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‘Kritter Kim’ Makes Name For Herself Years After Mission Stay


In 2013, Kimra and her husband, along with their daughter and her son from a previous relationship, embarked on a new life, moving from Iowa out to Southern California. But Kimra, a recovering drug addict, noticed her addiction worsen when she came out west.

Kimra got divorced the next year, and got into a relationship in which she knew she and her children would be provided for. “I got with a guy who was very, very well off,” she said. “I didn’t have to work and I lived this fancy life. But my drug problem got way worse.”

Kimra’s addiction took over, and since her son and daughter were with her, the Department of Children and Family Services got involved. Kimra decided to make a change and entered Alcoholics Anonymous. “I didn’t want to be a drug addict anymore,” she said. “But I couldn’t move forward—I couldn’t heal—while I was staying in this dishonest relationship. I realized I couldn’t live with this person who I was only living with because he was supporting me. I was miserable there.”

But Kimra had “no money, no resources, and no support,” she said. “I was asked, ‘Have you ever thought of a shelter?’ I said, ‘Absolutely not.’ Why would I take my kids out of this situation, where they have everything they need, and put them in a shelter? I was imagining a warehouse full of cots.”

As time went on, and Kimra yearned to make a real change, she started doing some research. “I realized no one was going to do it for me,” she said. “I needed to do some footwork. I started looking online, and I found (the Mission), and I looked at the pictures. I said, ‘I want to go here.’”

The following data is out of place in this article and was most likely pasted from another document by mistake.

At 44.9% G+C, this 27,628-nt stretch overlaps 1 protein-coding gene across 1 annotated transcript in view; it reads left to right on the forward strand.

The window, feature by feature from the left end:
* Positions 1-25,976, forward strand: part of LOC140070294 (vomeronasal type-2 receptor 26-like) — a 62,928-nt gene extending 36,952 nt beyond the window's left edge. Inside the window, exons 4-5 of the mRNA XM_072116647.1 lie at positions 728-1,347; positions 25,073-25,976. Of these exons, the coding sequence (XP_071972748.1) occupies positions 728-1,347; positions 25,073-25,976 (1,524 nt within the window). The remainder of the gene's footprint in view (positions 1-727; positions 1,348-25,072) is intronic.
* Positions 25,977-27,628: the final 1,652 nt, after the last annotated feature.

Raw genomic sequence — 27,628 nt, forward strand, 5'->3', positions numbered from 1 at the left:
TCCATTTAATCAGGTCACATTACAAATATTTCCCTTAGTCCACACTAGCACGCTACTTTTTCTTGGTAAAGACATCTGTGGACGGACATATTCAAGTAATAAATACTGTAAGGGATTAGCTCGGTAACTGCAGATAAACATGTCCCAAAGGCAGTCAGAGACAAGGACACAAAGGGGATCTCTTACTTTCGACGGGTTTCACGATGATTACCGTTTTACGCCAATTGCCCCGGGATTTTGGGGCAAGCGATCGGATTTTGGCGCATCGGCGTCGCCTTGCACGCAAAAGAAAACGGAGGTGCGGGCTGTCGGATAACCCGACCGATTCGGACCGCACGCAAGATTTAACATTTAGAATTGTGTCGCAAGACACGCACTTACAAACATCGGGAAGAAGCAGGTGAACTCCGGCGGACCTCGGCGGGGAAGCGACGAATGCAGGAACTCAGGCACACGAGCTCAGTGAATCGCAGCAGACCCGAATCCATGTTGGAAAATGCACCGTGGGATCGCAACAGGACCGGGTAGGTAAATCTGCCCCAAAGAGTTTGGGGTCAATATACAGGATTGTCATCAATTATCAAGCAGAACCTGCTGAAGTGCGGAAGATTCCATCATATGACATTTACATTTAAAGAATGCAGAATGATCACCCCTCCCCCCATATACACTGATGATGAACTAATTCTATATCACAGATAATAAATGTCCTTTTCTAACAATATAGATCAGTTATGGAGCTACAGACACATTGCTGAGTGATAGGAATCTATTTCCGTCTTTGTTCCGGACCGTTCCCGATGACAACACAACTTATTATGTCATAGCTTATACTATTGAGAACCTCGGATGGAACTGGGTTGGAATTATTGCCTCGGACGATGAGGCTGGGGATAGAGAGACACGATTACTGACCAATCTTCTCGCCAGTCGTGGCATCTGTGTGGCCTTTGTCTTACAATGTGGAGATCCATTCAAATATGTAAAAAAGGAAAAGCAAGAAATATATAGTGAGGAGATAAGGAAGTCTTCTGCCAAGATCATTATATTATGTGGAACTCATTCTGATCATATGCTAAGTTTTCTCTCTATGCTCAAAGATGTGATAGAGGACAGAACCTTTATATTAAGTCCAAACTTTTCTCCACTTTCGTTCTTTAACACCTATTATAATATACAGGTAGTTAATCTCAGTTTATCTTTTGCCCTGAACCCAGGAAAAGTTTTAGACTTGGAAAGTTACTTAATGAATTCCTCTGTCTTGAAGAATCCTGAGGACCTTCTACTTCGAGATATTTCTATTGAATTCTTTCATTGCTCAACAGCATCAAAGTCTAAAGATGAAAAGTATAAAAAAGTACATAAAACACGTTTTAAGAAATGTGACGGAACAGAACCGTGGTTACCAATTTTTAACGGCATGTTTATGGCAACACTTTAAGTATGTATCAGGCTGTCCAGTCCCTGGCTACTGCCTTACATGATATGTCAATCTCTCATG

Kimra interviewed and was accepted and made the move in early summer 2017. “When I left for the shelter, with no money, it was the hardest decision I have ever made,” she said. “My sponsor told me, ‘The bigger the leap of faith, the bigger the blessing.’ My biggest worry was ruining my children’s lives.”

But that concern soon dissipated. Kimra’s 11-year-old son came with her, and her daughter, 5, went to live primarily with her dad, although she was with Kimra on the weekends. “It was like sleepaway camp,” Kimra said. “They had other kids to play with, and you get to have bunk beds—who doesn’t love bunk beds?”

Kimra, who had previously worked in restaurant management and at a car rental office, started looking for work. A woman in early recovery once told her to find a job that has a risk component that would give her that adrenaline rush she craved. “I met a guy who caught rattlesnakes in Northern California,” she said. “I thought I could be good at that. I googled ‘Pest Control Company’ and the first one I talked to, I asked, ‘Are you hiring and do you train?’ And he said, ‘Actually, yes.’”

Kimra interviewed that afternoon. She was honest about being a recovering drug addict and living in a shelter. It turns out her new boss was also a recovering addict. She was hired, was given a work truck, and started right away. “A big part of the job was treating gopher mounds, so I’d be walking up and down these hills, treating holes, spraying buildings,” Kimra said. “I’m a pretty happy and bubbly person, but I dragged myself in the door every day filthy and tired. They did a little animal trapping there, and that happens to be my niche. I loved it.”

Kimra saved up and moved out of the Mission at the end of 2017. “My love of animal trapping led me to my current job, where I worked my way up—I run the company now!”

In January, Kimra gave her notice. She’ll be moving back to Iowa in June to live on the property she was raised on and start her own trapping business. She’s more than three years sober. “I’m doing really well,” she said. “The Mission was really my jumping off point. The staff were all great and so supportive. They really wanted to help. And meeting with the case worker every week, going over your goals…that accountability, going over what needs to be done and how they could help you, was really helpful.

“I’m taking the skills I’ve learned and applying them. I want to have a simple life. My priorities have changed.”

To see Kimra in action trapping all sorts of animals around town, click here to check out her YouTube Channel, or find her channel under “Kritter Kim.”

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